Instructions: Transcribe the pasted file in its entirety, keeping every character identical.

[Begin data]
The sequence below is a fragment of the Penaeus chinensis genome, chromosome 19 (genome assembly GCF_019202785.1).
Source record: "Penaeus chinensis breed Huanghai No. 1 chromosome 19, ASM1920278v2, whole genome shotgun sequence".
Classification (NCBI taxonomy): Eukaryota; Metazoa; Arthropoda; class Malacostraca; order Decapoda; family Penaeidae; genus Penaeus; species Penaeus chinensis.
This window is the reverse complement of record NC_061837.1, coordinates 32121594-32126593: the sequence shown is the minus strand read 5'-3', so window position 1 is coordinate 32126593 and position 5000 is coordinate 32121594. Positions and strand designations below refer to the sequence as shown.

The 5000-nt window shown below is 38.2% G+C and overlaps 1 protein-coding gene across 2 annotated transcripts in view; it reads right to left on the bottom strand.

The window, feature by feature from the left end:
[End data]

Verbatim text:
The sequence below is a fragment of the Penaeus chinensis genome, chromosome 19 (genome assembly GCF_019202785.1).
Source record: "Penaeus chinensis breed Huanghai No. 1 chromosome 19, ASM1920278v2, whole genome shotgun sequence".
Classification (NCBI taxonomy): Eukaryota; Metazoa; Arthropoda; class Malacostraca; order Decapoda; family Penaeidae; genus Penaeus; species Penaeus chinensis.
This window is the reverse complement of record NC_061837.1, coordinates 32121594-32126593: the sequence shown is the minus strand read 5'-3', so window position 1 is coordinate 32126593 and position 5000 is coordinate 32121594. Positions and strand designations below refer to the sequence as shown.

The 5000-nt window shown below is 38.2% G+C and overlaps 1 protein-coding gene across 2 annotated transcripts in view; it reads right to left on the bottom strand.

The window, feature by feature from the left end: